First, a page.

The Color of Our Feathers #1: Vanessa
Spending an afternoon with Vanessa Saccone in downtown Vancouver, exploring the graffitied alleys of Gastown, I soon realized this is not just a kid with a camera. With an eye as keen as a professional Vanessa brings more than just a pretty picture to the table. A teenager with 12k followers on instagram is either faking it until they make it or is the real deal, and this 16 year old is nothing if not a genuine soul.
“There are statistics that say androgynous people are more likely to succeed.” If this is the case, Vanessa is off to a great start. In the last two years she decided to abandon all preconceived notions of how she “should” look and shifted her style to how she wanted to look. “My mom didn’t understand what the word androgynous meant,” Vanessa told me, sitting handsomely across from me in a crisp teal shirt and one of my ties. “I had to look it up in a psychology book and show her.” The kids in her high school seemed to have had a similiar reaction. “They don’t like it when something’s different,” Vanessa explains. Name calling is something Vanessa deals with on a frequent basis but doesn’t let it get her down. “There are always going to be people who have a negative reaction. You just have to block them out.”
On the other hand, there are the younger kids at Vanessa’s school who look to her and see possibility. Wow, I can look like that too! Which is Vanessa’s view on androgynous culture in general. “It could be bigger,” she says. “The more people dress the way they want and express themselves… the more people will be happy in general.”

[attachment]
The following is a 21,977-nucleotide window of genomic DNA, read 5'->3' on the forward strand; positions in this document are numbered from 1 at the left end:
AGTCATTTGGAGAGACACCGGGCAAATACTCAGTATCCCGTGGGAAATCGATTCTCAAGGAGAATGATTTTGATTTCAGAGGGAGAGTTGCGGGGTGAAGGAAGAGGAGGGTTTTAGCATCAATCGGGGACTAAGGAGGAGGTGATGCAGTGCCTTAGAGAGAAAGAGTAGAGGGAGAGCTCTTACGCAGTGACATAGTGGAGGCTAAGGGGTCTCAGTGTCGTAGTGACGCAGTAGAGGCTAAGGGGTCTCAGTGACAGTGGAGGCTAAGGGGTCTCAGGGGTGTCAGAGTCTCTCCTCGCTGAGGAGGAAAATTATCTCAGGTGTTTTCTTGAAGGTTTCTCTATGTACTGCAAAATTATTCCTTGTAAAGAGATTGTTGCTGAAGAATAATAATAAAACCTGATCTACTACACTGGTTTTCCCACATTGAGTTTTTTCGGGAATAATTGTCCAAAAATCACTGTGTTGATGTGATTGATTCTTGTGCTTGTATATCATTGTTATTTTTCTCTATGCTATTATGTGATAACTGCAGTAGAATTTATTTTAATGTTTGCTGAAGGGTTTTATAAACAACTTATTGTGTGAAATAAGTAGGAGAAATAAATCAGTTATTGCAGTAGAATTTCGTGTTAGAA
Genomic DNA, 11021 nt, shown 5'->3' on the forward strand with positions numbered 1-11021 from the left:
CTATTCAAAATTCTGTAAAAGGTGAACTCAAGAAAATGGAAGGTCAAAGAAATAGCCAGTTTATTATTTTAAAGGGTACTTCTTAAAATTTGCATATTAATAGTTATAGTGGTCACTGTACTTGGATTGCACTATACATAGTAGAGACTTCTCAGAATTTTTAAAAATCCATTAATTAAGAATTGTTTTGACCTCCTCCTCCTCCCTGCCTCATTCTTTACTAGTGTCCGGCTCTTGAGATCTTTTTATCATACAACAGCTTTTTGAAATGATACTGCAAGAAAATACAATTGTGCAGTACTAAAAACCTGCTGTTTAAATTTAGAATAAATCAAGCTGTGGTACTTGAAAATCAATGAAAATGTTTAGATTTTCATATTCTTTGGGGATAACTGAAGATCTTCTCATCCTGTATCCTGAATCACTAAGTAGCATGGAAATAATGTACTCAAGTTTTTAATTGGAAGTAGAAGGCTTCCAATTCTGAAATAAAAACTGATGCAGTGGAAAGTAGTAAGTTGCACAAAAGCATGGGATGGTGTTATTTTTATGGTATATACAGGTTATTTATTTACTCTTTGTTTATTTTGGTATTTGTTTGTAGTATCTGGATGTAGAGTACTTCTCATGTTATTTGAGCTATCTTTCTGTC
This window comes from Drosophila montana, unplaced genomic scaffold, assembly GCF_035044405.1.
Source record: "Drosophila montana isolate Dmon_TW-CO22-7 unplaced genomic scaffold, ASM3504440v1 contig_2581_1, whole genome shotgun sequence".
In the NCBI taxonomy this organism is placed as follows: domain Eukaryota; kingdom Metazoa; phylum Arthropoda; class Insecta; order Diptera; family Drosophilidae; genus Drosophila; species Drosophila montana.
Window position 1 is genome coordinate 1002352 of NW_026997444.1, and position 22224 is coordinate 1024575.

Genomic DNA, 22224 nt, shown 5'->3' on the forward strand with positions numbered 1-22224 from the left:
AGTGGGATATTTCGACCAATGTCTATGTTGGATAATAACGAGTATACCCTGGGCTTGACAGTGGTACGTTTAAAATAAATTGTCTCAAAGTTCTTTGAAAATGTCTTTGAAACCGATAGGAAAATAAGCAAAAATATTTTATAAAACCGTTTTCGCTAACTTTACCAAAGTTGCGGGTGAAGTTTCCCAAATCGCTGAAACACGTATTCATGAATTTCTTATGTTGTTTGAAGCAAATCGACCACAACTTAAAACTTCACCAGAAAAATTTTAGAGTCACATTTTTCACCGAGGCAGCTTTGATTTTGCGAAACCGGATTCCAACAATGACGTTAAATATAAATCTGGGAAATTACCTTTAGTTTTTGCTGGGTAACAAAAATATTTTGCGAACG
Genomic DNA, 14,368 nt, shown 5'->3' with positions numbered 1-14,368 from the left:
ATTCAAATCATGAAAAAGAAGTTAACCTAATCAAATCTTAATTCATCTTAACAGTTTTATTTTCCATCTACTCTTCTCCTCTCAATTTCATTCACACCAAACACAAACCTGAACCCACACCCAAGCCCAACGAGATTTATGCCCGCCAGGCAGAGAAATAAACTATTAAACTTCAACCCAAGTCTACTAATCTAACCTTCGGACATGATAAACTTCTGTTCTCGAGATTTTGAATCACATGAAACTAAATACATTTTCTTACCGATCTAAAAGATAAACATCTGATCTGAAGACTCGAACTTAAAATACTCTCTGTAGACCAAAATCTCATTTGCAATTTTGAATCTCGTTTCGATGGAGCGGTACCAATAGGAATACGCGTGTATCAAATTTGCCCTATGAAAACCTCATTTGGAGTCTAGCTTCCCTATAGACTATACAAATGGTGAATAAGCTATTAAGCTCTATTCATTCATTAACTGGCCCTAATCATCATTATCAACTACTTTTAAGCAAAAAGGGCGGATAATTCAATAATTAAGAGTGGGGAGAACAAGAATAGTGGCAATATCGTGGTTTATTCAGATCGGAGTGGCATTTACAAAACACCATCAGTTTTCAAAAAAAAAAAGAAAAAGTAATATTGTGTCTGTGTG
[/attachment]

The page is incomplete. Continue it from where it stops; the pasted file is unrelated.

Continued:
An all around creative person, Vanessa writes poetry and is a photographer both for leisure and for work. At only 16 she works as a photographer for her aunt’s marketing firm. That’s pretty cool, right? The more time I spent with this person the more envy I felt, wishing I could turn back time and take her little nuggets of wisdom back to my teenage years. Her optimistic spirit has reminded me that when you cut down the shallow aesthetics of worrying about what peers, parents and society think of you, you wind up being a happier and more successful being. She attributes her happiness to all she’s experienced, good and bad, over the past couple of years; through the storms of coming out, to the acceptance she’s felt from friends and family, to realizing that it’s most important to be yourself. I think we can all take a chapter from Vanessa’s book.
A video profile of Vanessa based on the interview I had with her will be released soon.
[A note: I did ask what her pronoun preference was. She didn’t have one and is referred to as “she” by those around her.
You can view Vanessa’s photography in these three places: